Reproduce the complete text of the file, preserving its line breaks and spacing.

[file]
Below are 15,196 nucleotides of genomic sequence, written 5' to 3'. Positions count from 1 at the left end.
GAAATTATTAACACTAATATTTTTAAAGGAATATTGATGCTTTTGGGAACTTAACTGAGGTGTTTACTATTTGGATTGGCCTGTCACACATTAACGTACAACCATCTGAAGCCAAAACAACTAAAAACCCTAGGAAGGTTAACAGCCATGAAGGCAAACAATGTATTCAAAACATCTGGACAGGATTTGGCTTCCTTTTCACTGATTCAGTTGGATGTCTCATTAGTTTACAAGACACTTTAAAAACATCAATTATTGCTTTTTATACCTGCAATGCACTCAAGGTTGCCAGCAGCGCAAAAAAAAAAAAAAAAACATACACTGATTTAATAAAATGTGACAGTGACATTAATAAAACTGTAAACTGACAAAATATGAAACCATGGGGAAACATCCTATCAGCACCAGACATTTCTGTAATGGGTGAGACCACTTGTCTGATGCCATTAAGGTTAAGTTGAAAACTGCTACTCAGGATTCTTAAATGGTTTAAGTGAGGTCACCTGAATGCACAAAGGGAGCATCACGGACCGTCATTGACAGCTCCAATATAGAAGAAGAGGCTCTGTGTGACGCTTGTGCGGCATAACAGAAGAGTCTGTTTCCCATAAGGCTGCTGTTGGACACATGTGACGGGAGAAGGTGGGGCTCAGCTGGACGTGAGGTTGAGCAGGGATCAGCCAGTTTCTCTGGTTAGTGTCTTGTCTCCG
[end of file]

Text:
Below are 15,196 nucleotides of genomic sequence, written 5' to 3'. Positions count from 1 at the left end.
GAAATTATTAACACTAATATTTTTAAAGGAATATTGATGCTTTTGGGAACTTAACTGAGGTGTTTACTATTTGGATTGGCCTGTCACACATTAACGTACAACCATCTGAAGCCAAAACAACTAAAAACCCTAGGAAGGTTAACAGCCATGAAGGCAAACAATGTATTCAAAACATCTGGACAGGATTTGGCTTCCTTTTCACTGATTCAGTTGGATGTCTCATTAGTTTACAAGACACTTTAAAAACATCAATTATTGCTTTTTATACCTGCAATGCACTCAAGGTTGCCAGCAGCGCAAAAAAAAAAAAAAAAACATACACTGATTTAATAAAATGTGACAGTGACATTAATAAAACTGTAAACTGACAAAATATGAAACCATGGGGAAACATCCTATCAGCACCAGACATTTCTGTAATGGGTGAGACCACTTGTCTGATGCCATTAAGGTTAAGTTGAAAACTGCTACTCAGGATTCTTAAATGGTTTAAGTGAGGTCACCTGAATGCACAAAGGGAGCATCACGGACCGTCATTGACAGCTCCAATATAGAAGAAGAGGCTCTGTGTGACGCTTGTGCGGCATAACAGAAGAGTCTGTTTCCCATAAGGCTGCTGTTGGACACATGTGACGGGAGAAGGTGGGGCTCAGCTGGACGTGAGGTTGAGCAGGGATCAGCCAGTTTCTCTGGTTAGTGTCTTGTCTCCG